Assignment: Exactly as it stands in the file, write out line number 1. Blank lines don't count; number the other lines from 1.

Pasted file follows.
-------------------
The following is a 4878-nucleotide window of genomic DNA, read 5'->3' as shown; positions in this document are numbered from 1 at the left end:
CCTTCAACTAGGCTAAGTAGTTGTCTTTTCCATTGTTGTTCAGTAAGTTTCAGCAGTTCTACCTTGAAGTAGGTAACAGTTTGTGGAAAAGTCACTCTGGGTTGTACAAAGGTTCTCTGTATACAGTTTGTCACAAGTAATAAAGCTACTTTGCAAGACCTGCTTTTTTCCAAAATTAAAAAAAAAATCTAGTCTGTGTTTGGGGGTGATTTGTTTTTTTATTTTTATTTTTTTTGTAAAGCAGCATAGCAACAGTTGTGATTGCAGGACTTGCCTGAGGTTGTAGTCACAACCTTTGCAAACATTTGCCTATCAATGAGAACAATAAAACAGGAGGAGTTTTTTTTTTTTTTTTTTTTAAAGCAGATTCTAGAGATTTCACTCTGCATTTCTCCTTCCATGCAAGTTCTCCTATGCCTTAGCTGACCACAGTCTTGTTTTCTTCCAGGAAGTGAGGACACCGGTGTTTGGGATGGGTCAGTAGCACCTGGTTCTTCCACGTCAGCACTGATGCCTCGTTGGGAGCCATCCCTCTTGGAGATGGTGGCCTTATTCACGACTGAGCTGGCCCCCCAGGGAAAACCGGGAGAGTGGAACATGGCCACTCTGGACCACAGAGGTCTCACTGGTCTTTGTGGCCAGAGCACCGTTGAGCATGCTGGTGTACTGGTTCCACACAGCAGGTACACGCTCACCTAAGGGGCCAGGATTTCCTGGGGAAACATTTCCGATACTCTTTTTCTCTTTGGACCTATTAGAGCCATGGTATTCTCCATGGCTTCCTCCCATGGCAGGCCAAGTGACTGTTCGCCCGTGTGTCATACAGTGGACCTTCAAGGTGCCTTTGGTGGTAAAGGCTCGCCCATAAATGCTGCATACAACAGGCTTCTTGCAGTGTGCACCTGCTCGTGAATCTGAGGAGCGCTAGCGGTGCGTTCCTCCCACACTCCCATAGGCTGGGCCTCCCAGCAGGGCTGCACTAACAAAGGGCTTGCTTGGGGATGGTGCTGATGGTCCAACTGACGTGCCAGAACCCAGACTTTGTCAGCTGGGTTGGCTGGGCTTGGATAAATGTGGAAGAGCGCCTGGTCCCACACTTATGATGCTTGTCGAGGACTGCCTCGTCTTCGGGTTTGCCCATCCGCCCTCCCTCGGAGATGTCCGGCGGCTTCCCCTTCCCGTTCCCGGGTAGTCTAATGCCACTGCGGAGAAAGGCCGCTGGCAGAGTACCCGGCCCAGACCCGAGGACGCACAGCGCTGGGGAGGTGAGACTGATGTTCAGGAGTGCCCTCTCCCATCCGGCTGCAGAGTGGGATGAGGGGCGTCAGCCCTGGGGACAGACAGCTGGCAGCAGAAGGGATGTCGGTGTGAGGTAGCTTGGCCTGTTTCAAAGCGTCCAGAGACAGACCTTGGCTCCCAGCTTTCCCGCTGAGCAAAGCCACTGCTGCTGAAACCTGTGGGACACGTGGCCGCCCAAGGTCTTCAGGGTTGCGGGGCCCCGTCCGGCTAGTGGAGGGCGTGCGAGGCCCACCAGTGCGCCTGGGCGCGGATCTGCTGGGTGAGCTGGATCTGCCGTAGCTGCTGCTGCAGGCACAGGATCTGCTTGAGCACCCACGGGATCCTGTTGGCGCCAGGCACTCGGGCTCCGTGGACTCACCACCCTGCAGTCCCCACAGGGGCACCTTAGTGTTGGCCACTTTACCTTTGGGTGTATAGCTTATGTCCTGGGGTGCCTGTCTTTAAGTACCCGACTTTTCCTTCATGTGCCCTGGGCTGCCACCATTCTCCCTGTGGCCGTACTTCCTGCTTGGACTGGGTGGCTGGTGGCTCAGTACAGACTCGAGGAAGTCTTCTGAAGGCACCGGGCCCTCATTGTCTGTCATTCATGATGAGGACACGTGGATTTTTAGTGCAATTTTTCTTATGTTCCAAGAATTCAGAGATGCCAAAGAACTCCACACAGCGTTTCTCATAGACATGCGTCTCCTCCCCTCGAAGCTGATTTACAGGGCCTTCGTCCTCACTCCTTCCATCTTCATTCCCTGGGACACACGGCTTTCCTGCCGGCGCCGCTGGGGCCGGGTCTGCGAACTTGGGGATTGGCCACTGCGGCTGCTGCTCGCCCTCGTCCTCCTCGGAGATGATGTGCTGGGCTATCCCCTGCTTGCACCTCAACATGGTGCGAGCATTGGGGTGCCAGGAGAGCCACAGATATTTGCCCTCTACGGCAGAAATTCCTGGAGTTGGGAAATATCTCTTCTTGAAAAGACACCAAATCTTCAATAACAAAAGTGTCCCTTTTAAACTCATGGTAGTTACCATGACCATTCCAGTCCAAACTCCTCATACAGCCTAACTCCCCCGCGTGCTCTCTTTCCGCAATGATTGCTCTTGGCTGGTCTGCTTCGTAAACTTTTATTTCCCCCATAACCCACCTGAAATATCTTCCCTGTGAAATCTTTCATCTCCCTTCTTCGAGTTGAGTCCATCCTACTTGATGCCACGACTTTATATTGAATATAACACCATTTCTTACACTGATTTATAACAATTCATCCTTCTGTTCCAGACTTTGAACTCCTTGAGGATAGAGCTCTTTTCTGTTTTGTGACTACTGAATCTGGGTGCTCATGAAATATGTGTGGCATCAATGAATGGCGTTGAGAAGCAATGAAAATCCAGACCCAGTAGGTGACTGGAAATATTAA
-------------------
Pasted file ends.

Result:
The following is a 4878-nucleotide window of genomic DNA, read 5'->3' as shown; positions in this document are numbered from 1 at the left end: